The Smithsonian began restoring what was a rotting Enola Gay in the 1980s and planned to feature it an exhibition in 1995 to mark the 50th anniversary of the war's end.
But the display was canceled after a firestorm of criticism from veterans and members of Congress, who argued that Smithsonian historians had revised history to portray Japan as the victim and U.S. soldiers in a negative light. (AlertNet.org, 08/05/05.)
Do you remember Orchestral Manoeuvres in the Dark's song Enola Gay? On a related note, I saw the movie, Enigma, on television this evening.
One thing I will always remember from school is when our teacher in history said: "It was necessary to bomb Japan." He gave a very good argument on why America had to use atomic weapons against the enemy. I bet today's teachers are not allowed to utter this kind of statement.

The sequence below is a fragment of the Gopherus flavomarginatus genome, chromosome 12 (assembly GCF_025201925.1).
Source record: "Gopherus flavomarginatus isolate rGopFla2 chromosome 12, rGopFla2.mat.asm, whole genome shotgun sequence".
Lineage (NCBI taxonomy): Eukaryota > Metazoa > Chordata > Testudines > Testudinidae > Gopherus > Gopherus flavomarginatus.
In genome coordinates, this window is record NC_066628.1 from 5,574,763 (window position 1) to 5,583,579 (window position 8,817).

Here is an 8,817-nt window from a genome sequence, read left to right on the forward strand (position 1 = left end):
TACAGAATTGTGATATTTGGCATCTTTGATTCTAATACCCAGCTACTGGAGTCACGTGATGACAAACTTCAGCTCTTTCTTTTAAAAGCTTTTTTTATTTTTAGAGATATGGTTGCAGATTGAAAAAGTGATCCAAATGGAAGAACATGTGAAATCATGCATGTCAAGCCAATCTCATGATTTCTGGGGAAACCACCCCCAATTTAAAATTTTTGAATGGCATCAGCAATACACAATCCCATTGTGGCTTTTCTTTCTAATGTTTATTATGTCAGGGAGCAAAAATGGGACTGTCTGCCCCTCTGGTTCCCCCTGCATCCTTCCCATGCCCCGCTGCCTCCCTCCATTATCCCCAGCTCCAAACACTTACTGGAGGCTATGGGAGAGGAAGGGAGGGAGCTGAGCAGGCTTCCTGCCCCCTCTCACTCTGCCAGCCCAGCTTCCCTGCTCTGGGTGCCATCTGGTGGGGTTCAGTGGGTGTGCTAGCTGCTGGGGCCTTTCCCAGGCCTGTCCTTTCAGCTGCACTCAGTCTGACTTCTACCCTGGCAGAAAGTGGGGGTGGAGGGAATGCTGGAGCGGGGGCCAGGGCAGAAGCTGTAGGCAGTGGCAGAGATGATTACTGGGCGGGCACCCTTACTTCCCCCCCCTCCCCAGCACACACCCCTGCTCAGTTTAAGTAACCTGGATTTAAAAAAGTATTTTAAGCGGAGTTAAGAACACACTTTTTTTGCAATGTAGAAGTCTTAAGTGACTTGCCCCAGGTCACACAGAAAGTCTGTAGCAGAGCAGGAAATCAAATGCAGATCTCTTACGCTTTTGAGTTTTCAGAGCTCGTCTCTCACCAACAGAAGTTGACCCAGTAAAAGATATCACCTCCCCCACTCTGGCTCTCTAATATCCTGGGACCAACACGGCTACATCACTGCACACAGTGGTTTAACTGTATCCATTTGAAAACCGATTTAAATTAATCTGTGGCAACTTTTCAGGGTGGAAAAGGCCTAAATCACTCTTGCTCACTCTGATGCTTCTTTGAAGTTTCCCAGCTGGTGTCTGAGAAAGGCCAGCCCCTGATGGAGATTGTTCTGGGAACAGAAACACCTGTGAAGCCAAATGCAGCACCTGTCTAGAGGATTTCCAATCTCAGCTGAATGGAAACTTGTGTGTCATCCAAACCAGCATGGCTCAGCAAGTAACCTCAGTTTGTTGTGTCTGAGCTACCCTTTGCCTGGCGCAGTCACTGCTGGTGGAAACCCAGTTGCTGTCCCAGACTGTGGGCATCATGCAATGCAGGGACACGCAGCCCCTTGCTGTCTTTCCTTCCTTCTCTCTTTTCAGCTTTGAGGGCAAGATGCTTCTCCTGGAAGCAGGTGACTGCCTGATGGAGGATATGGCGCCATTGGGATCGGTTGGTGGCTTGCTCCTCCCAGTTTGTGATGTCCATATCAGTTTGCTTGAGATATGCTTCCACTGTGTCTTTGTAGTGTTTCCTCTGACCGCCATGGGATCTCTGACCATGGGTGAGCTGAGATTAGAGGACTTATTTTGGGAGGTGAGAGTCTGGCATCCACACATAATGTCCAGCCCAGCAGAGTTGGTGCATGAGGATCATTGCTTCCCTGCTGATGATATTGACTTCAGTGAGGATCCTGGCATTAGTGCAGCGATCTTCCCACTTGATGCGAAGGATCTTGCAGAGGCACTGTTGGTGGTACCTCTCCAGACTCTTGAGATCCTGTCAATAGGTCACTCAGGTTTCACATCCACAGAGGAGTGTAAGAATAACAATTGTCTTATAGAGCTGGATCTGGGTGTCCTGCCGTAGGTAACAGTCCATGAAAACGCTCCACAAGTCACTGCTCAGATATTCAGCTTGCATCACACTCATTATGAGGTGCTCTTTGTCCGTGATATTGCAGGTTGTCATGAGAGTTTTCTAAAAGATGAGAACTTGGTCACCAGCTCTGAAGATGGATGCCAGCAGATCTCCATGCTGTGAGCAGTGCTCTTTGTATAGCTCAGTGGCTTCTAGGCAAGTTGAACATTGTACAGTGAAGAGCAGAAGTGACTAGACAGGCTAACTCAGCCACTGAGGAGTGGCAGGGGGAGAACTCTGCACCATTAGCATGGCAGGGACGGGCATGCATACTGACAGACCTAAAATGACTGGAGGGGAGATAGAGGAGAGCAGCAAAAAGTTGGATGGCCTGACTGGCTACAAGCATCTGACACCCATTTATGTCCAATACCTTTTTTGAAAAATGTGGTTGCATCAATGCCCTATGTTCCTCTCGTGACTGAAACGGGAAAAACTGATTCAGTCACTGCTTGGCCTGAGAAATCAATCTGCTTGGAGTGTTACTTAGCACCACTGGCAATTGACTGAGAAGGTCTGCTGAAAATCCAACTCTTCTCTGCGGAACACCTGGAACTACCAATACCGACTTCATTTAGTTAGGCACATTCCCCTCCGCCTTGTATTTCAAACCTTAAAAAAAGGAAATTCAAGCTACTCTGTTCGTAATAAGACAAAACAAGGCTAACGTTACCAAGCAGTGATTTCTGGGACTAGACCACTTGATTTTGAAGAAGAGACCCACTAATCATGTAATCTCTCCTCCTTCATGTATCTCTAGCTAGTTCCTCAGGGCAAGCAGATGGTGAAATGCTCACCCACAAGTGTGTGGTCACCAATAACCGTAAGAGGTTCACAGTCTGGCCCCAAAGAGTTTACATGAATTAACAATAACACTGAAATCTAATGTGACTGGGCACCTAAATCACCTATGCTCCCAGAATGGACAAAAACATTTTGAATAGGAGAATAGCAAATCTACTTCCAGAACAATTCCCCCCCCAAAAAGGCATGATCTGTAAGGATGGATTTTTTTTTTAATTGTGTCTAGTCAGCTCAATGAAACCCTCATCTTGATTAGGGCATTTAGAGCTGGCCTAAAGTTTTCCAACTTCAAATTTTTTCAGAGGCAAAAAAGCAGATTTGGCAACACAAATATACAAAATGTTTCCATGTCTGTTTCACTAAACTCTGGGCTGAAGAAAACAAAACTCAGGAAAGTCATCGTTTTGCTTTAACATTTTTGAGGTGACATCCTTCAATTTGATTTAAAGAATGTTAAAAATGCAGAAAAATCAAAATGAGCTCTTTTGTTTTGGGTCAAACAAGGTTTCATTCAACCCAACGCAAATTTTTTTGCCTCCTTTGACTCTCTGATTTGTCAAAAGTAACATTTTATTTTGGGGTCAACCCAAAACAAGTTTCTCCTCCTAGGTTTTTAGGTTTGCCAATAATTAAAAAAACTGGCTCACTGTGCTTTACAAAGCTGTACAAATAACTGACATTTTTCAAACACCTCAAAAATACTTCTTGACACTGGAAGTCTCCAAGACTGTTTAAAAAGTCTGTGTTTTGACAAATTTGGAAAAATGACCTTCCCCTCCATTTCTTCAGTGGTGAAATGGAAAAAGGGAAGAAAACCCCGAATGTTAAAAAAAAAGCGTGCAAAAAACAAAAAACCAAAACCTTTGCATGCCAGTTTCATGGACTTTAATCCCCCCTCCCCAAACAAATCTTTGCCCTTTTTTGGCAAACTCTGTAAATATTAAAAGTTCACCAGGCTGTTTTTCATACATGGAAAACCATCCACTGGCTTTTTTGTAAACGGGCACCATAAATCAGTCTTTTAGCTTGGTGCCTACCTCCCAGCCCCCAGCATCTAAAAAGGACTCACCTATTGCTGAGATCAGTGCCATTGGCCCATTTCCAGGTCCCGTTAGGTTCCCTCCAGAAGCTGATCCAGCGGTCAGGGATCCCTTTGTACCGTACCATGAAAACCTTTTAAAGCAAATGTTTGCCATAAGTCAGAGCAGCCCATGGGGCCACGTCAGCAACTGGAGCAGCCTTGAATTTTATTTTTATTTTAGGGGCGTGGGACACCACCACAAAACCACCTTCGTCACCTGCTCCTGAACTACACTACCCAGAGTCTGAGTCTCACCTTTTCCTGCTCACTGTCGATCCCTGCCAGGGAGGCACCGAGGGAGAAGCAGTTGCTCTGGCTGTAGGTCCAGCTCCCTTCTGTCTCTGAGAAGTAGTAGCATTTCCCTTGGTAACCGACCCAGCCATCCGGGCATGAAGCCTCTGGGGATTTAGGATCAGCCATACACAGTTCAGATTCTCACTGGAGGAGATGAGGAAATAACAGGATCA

Here is an excerpt from Matt Krupnick's article, Nuclear threat persists.
"It's not clear where all those weapons are going to end up," said Gregory Jones, a researcher with the RAND Corp. "Pakistan seems like al-Qaida central these days. I'm worried about the next event in Manhattan being a nuclear explosion." (ContraCostaTimes.com, 08/06/05.)
From the Reason Roundup at the Charlotte Capitalist:
Dr. Hurd on Iran's nuclear weapons:
Secretary of State Condoleezza Rice, in an interview with Fox News host Sean Hannity, admitted that the problem of Iran's growing nuclear weapons capability has to be "dealt with." She didn't say exactly how or when, but later on in the interview she did comment, "there has to be a strong, united international front that says to the Iranians you cannot seek a nuclear weapon and be a member of the international community."
He has more. My view is that if we can't display the Enola Gay, (see above) let's use it again. (CharlotteCapitalist.com, 08/06/05.)